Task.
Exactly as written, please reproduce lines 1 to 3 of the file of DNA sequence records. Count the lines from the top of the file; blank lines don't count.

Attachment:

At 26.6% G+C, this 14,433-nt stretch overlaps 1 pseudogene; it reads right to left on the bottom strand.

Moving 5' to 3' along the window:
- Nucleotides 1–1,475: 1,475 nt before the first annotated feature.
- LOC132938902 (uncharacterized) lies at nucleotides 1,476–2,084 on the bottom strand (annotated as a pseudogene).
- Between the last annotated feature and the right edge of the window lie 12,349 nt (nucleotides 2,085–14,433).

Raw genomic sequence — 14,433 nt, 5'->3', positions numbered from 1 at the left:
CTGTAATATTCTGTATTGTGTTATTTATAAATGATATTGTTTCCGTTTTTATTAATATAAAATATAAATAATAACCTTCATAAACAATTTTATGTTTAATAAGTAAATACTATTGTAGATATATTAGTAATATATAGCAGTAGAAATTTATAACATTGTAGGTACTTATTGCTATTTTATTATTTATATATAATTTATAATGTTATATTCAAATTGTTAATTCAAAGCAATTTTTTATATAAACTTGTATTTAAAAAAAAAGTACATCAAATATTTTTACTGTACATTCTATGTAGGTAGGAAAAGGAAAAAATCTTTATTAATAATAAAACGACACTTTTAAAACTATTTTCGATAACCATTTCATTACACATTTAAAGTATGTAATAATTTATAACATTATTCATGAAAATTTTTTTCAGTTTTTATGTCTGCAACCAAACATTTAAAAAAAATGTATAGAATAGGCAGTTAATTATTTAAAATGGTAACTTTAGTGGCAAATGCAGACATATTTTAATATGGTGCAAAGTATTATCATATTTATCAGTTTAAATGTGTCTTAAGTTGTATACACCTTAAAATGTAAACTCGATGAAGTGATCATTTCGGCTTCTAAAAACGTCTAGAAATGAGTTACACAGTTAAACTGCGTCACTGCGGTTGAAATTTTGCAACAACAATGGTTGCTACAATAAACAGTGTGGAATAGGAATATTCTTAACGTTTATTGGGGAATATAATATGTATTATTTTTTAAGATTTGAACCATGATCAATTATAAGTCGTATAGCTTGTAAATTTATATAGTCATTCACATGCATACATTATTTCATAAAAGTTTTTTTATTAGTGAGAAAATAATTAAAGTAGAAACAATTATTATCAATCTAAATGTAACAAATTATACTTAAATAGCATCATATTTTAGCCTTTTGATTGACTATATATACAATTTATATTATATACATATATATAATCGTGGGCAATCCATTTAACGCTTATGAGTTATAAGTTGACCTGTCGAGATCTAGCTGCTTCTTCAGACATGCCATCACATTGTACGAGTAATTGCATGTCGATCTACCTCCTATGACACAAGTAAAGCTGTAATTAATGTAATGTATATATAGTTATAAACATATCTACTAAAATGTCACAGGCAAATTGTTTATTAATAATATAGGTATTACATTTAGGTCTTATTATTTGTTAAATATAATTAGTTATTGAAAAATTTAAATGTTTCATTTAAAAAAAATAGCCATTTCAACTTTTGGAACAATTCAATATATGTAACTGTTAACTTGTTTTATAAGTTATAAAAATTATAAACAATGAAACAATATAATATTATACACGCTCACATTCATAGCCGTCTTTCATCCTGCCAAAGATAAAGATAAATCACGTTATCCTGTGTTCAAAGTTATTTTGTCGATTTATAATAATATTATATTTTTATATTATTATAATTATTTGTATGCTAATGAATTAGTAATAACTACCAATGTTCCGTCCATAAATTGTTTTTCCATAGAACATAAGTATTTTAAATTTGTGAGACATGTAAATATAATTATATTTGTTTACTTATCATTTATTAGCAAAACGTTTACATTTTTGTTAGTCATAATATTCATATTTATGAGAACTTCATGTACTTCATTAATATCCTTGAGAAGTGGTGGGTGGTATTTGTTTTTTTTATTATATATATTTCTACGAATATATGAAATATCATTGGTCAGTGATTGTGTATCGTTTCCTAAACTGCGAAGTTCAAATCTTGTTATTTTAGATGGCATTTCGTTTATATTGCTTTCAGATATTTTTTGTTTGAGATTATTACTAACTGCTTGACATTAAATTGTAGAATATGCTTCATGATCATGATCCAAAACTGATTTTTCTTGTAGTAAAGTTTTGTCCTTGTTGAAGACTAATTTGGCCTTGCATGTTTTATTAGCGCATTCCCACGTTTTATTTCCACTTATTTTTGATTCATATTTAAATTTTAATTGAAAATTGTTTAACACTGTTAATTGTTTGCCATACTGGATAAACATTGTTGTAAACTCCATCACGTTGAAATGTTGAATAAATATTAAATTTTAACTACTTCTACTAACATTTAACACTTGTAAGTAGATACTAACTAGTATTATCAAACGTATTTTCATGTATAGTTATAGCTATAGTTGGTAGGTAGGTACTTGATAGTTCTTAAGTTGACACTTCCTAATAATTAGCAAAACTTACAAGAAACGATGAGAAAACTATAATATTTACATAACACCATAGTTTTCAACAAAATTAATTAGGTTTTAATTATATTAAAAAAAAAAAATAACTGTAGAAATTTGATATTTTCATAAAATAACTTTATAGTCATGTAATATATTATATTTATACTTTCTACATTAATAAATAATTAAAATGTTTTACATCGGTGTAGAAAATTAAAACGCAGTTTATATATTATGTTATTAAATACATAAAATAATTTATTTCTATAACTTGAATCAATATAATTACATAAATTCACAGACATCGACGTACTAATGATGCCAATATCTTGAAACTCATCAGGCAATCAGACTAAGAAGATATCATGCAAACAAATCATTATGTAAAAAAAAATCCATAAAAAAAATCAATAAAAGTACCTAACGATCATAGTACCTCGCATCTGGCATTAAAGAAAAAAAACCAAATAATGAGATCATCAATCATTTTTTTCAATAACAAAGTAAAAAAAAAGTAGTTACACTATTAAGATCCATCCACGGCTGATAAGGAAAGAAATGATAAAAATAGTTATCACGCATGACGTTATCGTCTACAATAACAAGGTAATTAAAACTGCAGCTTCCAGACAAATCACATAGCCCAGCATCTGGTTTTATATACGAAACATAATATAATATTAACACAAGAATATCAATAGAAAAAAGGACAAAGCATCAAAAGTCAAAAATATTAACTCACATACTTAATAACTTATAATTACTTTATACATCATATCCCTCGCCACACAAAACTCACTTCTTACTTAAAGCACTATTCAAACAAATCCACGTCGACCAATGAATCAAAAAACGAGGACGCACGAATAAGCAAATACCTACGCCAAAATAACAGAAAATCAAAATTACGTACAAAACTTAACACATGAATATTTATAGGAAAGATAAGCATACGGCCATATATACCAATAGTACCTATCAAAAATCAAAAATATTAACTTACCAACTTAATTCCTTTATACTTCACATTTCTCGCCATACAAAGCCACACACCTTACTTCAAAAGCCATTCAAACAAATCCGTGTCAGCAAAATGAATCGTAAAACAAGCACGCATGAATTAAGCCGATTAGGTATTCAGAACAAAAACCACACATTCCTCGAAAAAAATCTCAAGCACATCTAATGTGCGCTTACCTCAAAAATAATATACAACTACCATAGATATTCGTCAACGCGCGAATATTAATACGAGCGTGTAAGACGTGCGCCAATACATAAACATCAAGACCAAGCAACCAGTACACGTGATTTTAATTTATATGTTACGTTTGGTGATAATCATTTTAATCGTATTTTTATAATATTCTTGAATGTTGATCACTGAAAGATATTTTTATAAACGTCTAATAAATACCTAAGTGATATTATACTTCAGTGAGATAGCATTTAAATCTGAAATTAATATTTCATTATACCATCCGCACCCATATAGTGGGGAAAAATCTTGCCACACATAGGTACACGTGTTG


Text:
At 26.6% G+C, this 14,433-nt stretch overlaps 1 pseudogene; it reads right to left on the bottom strand.

Moving 5' to 3' along the window:
- Nucleotides 1–1,475: 1,475 nt before the first annotated feature.